Meanwhile, de León is battling four candidates, including LAUSD School Board member Monica Garcia, who had pulled in $200,000 by January 18, and Cyndi Otteson, who had raised about $45,000 (Raquel Zamora and John Jimenez are far behind in the cash-grab game). Ridley-Thomas’s four competitors include Grace Yoo, who has notched about $219,000, and Aura Vasquez, who has pulled in $91,000 (Channing Martinez and Melvin Snell have much lower totals).
Hey Big Spenders
Raising all that money is just the first part—then you get to spend it! So far, de León has dropped more cash than anyone else, with a gobsmacking $543,000 going to a litany of campaign consultants, pollsters, mailers, postage, office expenses, voter data, etc. It’s all laid out in the Ethics Commission reports for those with the time and fortitude to pore through it.
Meanwhile, Ryu has reported spending $476,000. He also tops the list of candidates with the most “Cash on Hand” as election day approaches. As of January 18, he had $629,000 in his campaign account. Repeat the line about bulging District 4 mailboxes.
In the effort to level the playing field, the city has a “matching funds” program that gives money to candidates who qualify for the ballot and demonstrate the ability to secure donations from a broad array of local voters. By February 3, $778,000 had been dispensed. The lion’s share has gone to District 4, as according to the Ethics Commission, Levy, Raman, and Ryu have each secured the maximum of $151,000 in matching funds. In the District 10, Vasquez has received nearly $108,000, and District 14 candidate Otteson boasts about $70,500. Many candidates in other races are seeking the municipal money, but so far the only other person with matching funds is Loraine Lundquist, a District 12 challenger to incumbent John Lee. Lundquist has received $147,000 from the city program.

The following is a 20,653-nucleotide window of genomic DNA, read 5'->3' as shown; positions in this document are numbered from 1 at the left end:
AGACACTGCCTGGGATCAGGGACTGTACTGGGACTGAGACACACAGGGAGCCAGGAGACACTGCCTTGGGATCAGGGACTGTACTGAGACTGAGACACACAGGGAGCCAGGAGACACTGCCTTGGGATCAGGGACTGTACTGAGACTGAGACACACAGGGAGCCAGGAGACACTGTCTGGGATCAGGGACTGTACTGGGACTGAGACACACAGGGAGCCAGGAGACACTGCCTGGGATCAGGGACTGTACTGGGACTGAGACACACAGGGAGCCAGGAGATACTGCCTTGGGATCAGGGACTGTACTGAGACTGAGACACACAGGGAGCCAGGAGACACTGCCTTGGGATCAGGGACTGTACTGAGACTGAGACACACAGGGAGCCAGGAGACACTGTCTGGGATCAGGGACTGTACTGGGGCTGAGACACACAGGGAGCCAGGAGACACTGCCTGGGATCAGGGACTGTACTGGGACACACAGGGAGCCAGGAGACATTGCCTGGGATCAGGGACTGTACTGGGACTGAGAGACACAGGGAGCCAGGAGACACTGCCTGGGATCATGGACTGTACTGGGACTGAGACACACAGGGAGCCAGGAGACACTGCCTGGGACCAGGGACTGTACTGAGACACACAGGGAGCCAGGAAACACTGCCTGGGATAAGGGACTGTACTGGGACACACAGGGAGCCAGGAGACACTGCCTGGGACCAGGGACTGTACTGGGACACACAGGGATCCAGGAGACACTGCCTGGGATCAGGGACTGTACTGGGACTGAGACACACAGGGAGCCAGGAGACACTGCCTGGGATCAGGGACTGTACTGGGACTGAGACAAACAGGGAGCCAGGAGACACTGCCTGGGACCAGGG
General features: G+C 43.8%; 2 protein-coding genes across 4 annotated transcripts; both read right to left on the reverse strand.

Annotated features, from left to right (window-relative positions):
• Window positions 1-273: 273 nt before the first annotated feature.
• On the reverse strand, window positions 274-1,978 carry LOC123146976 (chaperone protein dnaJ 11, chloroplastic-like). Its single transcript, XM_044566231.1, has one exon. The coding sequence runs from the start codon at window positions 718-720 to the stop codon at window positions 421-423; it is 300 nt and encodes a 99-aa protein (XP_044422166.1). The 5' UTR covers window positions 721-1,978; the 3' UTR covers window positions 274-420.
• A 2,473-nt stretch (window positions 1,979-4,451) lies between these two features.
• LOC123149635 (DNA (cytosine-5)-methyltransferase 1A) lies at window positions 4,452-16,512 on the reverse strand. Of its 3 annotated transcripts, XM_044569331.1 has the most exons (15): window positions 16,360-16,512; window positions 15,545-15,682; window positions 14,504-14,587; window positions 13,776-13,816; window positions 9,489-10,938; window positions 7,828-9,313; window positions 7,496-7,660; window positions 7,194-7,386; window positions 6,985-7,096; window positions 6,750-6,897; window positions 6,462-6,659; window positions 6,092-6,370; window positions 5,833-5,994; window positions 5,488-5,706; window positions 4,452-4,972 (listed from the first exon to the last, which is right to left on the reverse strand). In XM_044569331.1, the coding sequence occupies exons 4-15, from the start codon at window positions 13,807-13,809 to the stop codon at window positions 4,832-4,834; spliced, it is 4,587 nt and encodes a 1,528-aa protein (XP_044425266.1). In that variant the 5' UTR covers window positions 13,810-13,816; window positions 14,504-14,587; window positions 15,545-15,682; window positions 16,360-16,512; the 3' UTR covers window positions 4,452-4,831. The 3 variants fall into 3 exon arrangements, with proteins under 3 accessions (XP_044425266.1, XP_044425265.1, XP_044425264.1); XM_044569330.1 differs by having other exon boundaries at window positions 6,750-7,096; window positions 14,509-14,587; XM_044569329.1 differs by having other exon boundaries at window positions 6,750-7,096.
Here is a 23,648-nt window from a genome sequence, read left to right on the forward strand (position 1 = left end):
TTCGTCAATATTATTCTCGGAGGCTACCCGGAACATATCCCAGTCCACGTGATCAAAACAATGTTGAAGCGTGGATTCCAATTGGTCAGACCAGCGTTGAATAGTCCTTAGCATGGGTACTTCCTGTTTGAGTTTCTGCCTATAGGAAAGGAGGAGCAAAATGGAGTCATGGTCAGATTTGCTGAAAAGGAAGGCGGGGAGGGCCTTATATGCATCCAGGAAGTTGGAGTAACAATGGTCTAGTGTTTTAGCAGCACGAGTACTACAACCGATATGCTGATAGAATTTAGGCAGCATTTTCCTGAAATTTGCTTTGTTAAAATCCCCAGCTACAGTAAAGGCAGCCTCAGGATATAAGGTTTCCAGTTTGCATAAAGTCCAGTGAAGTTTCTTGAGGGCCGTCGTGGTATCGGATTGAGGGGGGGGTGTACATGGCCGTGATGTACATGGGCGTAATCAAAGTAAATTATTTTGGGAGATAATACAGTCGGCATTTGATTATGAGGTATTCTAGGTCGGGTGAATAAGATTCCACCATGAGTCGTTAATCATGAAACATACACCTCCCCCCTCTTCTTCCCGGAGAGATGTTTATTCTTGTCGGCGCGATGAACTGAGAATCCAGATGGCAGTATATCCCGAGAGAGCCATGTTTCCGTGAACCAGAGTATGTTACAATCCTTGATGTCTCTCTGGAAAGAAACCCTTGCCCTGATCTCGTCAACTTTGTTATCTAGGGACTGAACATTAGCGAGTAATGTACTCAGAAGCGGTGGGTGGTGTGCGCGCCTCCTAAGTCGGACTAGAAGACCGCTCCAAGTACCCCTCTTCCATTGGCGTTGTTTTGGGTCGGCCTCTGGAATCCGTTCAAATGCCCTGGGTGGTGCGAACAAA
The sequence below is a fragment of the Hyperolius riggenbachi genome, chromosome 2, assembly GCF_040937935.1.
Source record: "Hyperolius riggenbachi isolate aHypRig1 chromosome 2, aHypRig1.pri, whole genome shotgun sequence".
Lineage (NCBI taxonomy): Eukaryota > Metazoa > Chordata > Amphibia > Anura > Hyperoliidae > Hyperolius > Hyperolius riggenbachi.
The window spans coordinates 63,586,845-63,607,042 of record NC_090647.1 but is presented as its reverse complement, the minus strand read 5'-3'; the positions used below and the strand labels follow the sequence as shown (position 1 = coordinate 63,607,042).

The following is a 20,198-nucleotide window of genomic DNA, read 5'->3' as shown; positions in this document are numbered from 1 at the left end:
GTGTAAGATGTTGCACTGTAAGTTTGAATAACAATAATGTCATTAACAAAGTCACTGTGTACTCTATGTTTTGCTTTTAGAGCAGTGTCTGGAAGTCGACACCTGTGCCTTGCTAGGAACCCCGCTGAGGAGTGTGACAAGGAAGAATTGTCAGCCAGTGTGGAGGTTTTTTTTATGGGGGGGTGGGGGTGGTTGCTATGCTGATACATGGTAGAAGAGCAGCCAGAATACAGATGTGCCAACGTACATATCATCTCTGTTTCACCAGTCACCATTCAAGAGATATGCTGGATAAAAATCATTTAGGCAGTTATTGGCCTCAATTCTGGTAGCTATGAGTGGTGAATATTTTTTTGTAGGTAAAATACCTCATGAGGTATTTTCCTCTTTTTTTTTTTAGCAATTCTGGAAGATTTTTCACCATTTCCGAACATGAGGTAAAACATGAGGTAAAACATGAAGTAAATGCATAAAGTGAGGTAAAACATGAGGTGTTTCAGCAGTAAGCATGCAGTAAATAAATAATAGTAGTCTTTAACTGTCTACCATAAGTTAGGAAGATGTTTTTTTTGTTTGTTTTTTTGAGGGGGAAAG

More than Money
It’s worth noting that a cash advantage is not definitive in local races—the votes are what count. In the 2018 L.A. County Sheriff’s campaign, Alex Villanueva ousted incumbent Jim McDonnell despite being vastly outspent. And in a District 15 special election in 2011, Warren Furutani raised more in the primary than each of his ten competitors, but lost to police officer Joe Buscaino. Buscaino’s victory provided a reminder that an effective grassroots contender with a solid ground game can torpedo the prediction of all the so-called experts.
Still, those are exceptions, and more often than not, big money leads to victory.
Second District Councilman Paul Krekorian and Sixth District rep (and council president) Nury Martinez face the epitome of token competition. Krekorian has raised $173,752, which happens to be precisely $173,752 more than both of the other people on the ballot, Ayinde Jones and Rudy Melendez, have raised. Martinez’s challengers have more cumulative cash, but barely—Benito Bernal has pulled in $3,850, while William Haller has not detailed any contributions. With $247,000 in her coffers, Martinez won’t be sweating the competition.
Could District 8 councilman Marqueece Harris-Dawson beat up a ghost? That’s what I’m wondering, as the incumbent has raised $296,000, even though he is the only person who qualified for the ballot in the district. Harris-Dawson has already spent $135,000 and will waltz to re-election. It’ll be interesting to see how he spends his cash, given the utter lack of competition.